THC in beer: details of consumption, demographics
According to a report published by the European Industrial Hemp Association (EIHA), the general European guidance for Tetrahydrocannabinol (THC) consumption in beer is a minuscule 5 micrograms (0.005 milligrams) per kilogram. There are a number of hemp-infused beers on the market in both Europe and the United States, however, such beers do not contain THC. In fact, the effects of THC mixed with alcohol are deemed quite dangerous, which is why "cannabis-infused beer has received a mixed response both in Europe and the U.S."
Below is an outline of our research methodology to better understand why the information you've requested is unavailable, as well as a deep dive into our findings.
After an extensive search through a number credible sources such as the European Hemp Industry Association site, the European Drug Report, and trusted media sites, we found no information related to THC laced beers. We then searched the legality of THC laced beers in both the United States and Europe and found that while hemp-infused beers are deemed legal, any products containing THC are not.
THC Laced Beers: Europe
According to a study, alcohol only amplifies THC in the bloodstream, which makes the combination of the two substances quite unpredictable. However, there are increasing amounts of European breweries that are combining hemp (which has little to no THC) and beer. Germany and the Czech Republic are two European countries that have taken to this trend. Germany's beer consumption is estimated at "107 liters per inhabitant per year," and the Czech Republic leads the way with "144 liters per inhabitant per year." Additionally, in 2016 23.1% of Germans (aged 15-34) used cannabis and 28.7% of Czechs (aged 15-34). This may explain why the two countries have taken to hemp-infused beer. Festivals such as the German Oktoberfest and the Czech Beer Festival have helped contribute to the popularity of hemp-infused beers.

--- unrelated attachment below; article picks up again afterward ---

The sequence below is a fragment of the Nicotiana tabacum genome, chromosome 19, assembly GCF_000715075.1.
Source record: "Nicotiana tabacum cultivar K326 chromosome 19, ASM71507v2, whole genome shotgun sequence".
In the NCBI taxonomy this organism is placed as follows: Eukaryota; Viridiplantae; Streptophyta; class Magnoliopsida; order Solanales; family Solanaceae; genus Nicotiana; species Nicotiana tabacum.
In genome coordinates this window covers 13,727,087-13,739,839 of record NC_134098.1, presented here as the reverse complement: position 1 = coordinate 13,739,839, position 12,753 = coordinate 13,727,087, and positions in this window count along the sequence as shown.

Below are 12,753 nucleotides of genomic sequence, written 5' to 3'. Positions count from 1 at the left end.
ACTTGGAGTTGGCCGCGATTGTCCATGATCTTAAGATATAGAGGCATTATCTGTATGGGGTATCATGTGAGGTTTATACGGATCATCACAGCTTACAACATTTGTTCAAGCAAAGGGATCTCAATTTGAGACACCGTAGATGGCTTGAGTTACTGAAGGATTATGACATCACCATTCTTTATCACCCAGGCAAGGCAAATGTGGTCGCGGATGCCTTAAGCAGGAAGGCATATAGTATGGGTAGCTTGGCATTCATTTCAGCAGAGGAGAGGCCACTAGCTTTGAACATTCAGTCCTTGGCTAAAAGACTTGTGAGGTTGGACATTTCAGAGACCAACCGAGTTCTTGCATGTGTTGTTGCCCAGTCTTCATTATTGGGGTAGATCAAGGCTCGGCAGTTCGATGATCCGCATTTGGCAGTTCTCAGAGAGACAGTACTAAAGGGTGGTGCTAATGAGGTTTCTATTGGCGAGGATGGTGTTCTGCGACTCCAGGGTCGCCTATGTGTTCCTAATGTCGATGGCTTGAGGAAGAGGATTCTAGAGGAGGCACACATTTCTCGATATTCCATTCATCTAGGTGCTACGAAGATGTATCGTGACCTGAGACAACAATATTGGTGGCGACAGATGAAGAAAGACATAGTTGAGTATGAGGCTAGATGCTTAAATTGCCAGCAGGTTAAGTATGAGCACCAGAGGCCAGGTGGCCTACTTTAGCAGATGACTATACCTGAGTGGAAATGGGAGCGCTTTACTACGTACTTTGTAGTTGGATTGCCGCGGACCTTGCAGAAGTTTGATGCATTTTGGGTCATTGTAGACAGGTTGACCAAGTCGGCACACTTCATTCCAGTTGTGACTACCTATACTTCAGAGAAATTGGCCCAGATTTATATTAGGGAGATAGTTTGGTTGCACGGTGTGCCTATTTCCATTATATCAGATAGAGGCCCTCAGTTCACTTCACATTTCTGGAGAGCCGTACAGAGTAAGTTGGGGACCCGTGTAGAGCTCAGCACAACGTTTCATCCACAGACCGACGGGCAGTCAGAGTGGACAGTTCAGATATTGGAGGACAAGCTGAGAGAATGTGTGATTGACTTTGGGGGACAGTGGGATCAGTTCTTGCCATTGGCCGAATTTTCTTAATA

It should be noted that none of the European Union member states have completely legalized marijuana. Countries such as Germany, Portugal, Netherlands, and Spain have, somewhat, bent their laws. Countries such as Belgium, Slovenia, Italy, Latvia, Luxembourg, Malta, Croatia, and the Czech Republic have "semi-legalized" marijuana. For example, in Belgium CBD products are legal but products that contain THC are not.
Germany's Federal Institute for Health Protection of Consumers and Veterinary Medicine (BgVV) has set the daily guidance value for the THC in alcoholic beverages. This guidance is followed by all European Union member states. The daily guidance stands at 0.005 milligrams of THC per kilogram.
THC laced beers: USA
In the United States, there are a handful of breweries that have released hemp-infused beers, however, none of these brews are infused with THC. In fact, in 2017 the DEA classified Cannabidiol (CBD) and hemp extracts as Schedule 1 drugs, which place them in the same category as heroin and cocaine. Before January 2017, CBD with less than 1% of THC was "available via mail order in all states."
Beer that is laced with THC is considered unpredictable and is therefore illegal in both Europe and the United States. Europe does make provision for a daily amount of 0.005 milligrams of THC per kilogram of alcohol, this provision may be due to the fact that some hemp-infused beers have tiny traces of THC. It is perfectly legal to produce and sell hemp-infused beer in both Europe and the United States, however, such beer should not include THC, especially in the United States.